Friday, October 16, 2009

Curriculum Vision - Helping Struggling Readers

As the Curriculum Director at Reading Horizons, I have learned a lot about the "development" aspect of the coined term "Curriculum Development." To "develop" in this context means to create, polish, and improve materials and to oversee projects to completion. For me lately, it means getting down in the trenches, rolling up your sleeves, and going to work. As I have been actively engaged in improving the Reading Horizons software and direct instruction materials over the last few years, I have learned the role of patience, balance, and vision. I have been reminded of the importance of character in the work place--sincerely caring about your work, consistently striving to do your very best, and putting in an honest day's work.

I mentioned the word vision. Under the leadership of Tyson Smith, President of Reading Horizons, each department has its vision "emblazoned" on the wall in each respective department to always remind its employees of what we are there to do. I want to share the vision statement for Reading Horizons' Curriculum department. It reads: Produce excellent-quality curriculum that fills expanding needs without compromising the simplicity and effectiveness of the method.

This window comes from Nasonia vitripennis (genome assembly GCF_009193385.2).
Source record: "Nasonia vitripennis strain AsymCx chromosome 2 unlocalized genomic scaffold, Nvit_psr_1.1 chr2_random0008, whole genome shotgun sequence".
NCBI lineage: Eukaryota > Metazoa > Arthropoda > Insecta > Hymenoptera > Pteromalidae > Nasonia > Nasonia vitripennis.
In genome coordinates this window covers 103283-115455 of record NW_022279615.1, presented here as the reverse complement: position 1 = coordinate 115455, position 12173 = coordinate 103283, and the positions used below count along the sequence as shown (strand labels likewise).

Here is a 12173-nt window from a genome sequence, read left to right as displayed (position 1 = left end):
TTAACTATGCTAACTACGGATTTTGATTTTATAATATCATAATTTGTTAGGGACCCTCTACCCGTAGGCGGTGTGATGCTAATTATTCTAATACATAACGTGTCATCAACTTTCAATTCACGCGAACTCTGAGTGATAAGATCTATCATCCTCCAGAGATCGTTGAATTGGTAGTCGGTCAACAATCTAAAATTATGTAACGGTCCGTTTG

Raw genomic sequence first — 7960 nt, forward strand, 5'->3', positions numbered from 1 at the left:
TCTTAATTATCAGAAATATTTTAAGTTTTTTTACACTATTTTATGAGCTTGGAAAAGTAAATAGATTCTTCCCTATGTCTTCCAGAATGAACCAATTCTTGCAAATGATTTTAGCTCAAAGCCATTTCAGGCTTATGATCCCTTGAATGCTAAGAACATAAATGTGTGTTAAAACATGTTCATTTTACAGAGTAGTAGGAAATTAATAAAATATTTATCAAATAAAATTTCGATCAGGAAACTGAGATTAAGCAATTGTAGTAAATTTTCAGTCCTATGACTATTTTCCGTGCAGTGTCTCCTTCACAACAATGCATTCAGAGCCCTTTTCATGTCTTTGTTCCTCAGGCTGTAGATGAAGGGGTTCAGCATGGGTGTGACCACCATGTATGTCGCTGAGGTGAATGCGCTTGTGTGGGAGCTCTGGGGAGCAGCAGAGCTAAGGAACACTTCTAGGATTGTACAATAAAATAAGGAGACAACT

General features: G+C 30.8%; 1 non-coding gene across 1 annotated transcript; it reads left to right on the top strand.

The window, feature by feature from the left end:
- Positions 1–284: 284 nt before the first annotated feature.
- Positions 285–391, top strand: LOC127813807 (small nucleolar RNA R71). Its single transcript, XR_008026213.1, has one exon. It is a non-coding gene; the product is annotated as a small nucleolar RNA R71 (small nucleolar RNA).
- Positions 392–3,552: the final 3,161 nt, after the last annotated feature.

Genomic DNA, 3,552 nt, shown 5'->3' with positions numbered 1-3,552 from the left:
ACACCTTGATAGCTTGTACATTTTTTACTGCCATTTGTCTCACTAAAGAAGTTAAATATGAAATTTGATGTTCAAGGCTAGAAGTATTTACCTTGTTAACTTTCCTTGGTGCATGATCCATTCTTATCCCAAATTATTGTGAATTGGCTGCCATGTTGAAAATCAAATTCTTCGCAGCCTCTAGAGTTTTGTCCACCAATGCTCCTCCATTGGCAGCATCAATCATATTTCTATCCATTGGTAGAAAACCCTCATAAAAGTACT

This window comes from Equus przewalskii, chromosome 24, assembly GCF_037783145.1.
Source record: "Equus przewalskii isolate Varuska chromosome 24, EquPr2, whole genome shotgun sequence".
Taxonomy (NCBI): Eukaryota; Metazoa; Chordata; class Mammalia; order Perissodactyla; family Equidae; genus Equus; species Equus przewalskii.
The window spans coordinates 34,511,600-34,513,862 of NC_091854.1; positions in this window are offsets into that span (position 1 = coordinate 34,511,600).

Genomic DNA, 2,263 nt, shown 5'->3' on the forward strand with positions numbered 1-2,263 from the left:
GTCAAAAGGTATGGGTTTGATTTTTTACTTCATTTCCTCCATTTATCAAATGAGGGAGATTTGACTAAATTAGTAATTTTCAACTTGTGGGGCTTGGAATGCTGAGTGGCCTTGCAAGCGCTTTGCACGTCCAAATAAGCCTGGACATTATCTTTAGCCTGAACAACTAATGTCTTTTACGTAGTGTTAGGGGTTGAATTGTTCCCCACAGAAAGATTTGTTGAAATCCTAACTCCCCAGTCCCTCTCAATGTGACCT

I had an experience this week while engaged in a significant, "brain-draining" task that kind of popped up out of the blue. I was "in the zone," concentrating deeply on the task at hand, when the end users of the materials I was working on came to mind. I thought of students learning how to read for the first time in their lives. I thought of refugees who have had very little formal education who would learn life-long literacy skills. I thought of non-native English speakers who have never learned strategies that have "clicked" for them before. I thought of teachers and tutors and volunteers who have a noble "vision" and a strong desire to help their students learn to read, to learn literacy skills, to learn English. It put things in perspective for me. It made my efforts seem worth it. It made the workload, though very heavy and overwhelming at times, seem lighter. It made me want to try even harder to "produce excellent-quality curriculum that fills expanding needs."

There are a lot of needs out there. I'm grateful to work for a company that assumes a small role in helping to fulfill some of those needs. I appreciate those users, both students and teachers alike, who motivate me to do my best to live up to this curriculum vision while fulfilling their own.

(To see where this blog post coexists, see, click here. See also my blog post here.)